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Publication numberUS6893542 B1
Publication typeGrant
Application numberUS 10/285,422
Publication dateMay 17, 2005
Filing dateNov 1, 2002
Priority dateSep 10, 1999
Fee statusPaid
Publication number10285422, 285422, US 6893542 B1, US 6893542B1, US-B1-6893542, US6893542 B1, US6893542B1
InventorsGa-Lane Chen
Original AssigneeSeagate Technology Llc
Export CitationBiBTeX, EndNote, RefMan
External Links: USPTO, USPTO Assignment, Espacenet
Sputtered multilayer magnetic recording media with ultra-high coercivity
US 6893542 B1
Abstract
Improved multilayer magnetic superlattice structures, such as (Co/Pt)n and (C0/Pd)n, having perpendicular magnetic coercivities as high as about 10,000 Oe, are formed by sputtering in Kr and/or Xe atmospheres at relatively high power densities and relatively small target-to-substrate spacings. The magnetic superlattice structures are advantageously utilized in the formation of the thermally stable, perpendicular magnetic recording media having ultra-high areal recording densities of from about 100 Gbit/in2 to about 600 Gbit/in2.
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Claims(11)
1. A method of forming a magnetic thin film having a multilayer magnetic superlattice structure, said multilayer magnetic superlattice structure having a perpendicular magnetic coercivity of from about 5,000 to about 10,000 Oe and comprising a stacked plurality of magnetic/non-magnetic layer pairs, said method comprising the steps of:
(a) providing a non-magnetic substrate having a surface for deposition thereon; and
(b) providing a pair of sputtering targets having respective sputtering surfaces comprised of the materials of said magnetic and non-magnetic layers, said sputtering surface of each of said targets being positioned from about 0.5 to about 1.5 inches away from said substrate surface in an atmosphere containing at least one of Kr and Xe sputtering gases at a pressure of from about 5 to about 15 mTorr; and
(c) forming said stacked plurality of magnetic/non-magnetic layer pairs comprising said multilayer magnetic superlattice structure on said substrate surface by applying a sputtering power density of from about 20 to about 40 W/in2 to each of said sputtering surfaces.
2. The method according to claim 1, wherein:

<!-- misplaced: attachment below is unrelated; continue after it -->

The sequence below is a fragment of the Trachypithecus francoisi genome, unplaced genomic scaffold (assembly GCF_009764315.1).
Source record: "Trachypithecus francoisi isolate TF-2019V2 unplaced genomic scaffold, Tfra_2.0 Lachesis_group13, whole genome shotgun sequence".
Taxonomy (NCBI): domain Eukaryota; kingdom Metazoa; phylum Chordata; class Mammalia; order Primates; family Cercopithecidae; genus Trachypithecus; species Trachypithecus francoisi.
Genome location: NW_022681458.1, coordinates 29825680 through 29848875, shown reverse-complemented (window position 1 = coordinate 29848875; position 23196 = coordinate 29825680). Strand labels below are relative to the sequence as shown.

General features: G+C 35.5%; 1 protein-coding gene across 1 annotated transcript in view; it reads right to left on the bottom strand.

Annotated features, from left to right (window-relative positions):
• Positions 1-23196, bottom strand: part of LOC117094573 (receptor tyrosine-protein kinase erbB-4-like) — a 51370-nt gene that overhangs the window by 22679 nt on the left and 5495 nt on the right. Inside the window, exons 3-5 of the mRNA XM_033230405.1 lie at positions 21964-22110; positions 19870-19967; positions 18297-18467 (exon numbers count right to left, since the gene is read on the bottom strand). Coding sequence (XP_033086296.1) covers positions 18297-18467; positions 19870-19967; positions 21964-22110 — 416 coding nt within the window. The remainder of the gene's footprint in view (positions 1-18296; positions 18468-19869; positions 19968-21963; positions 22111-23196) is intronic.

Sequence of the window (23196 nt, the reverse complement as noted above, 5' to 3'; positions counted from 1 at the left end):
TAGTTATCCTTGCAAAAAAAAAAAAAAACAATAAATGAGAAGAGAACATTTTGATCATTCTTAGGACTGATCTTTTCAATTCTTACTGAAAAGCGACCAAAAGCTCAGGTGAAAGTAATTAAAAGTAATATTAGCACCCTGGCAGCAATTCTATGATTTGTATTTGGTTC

step (c) comprises DC magnetron sputtering of each of said pair of sputtering targets and said substrate surface is alternately exposed to sputtered particle flux from each of said sputtering surfaces.
3. The method according to claim 1, wherein:
step (c) comprises forming said stacked plurality of magnetic/non-magnetic layer pairs wherein the magnetic layer of each layer pair is from about 3 to about 5 Å thick and comprises a material selected from the group consisting of Co, CoCr, and CoX, where X is B, Ru, Ta, Pt, or Pd; the non-magnetic layer of each magnetic/non-magnetic layer pair is from about 10 to about 15 Å thick and comprises a material selected from the group consisting of Pt and Pd; and the number n of magnetic/non-magnetic layer pairs is from about 10 to about 30.
4. The method according to claim 3, wherein:
step (c) comprises forming said stacked plurality of magnetic/non-magnetic layer pairs such that the magnetic layer of each said layer pair is about 3 Å thick and comprises Co, and the non-magnetic layer of each said layer pair is about 10 Å thick and comprises Pd.
5. The method according to claim 4, wherein:
step (b) comprises providing a sputtering atmosphere containing Kr at a pressure of about 10 mTorr and positioning said sputtering surface of each of said sputtering targets at a spacing of about 1 inch away from said substrate surface; and
step (c) comprises applying a sputtering power density of about 30 W/in2 to each said sputtering surface.
6. A method of manufacturing a perpendicular magnetic recording medium including a multilayer magnetic superlattice structure fabricated according to claim 1, wherein:
step (a) comprises providing a non-magnetic substrate comprising a non-magnetic material selected from the group consisting of Al, Al-based alloys, NiP-plated Al, other non-magnetic metals, other non-magnetic metal alloys, glass, ceramics, polymers, and composites thereof; said substrate further comprising, in sequence from said deposition surface:
a layer of a soft magnetic material from about 2,000 to about 5,000 Å thick and comprising a material selected from the group consisting of: FeAIN, CoNiFe, CoZrNb, and NiFe; and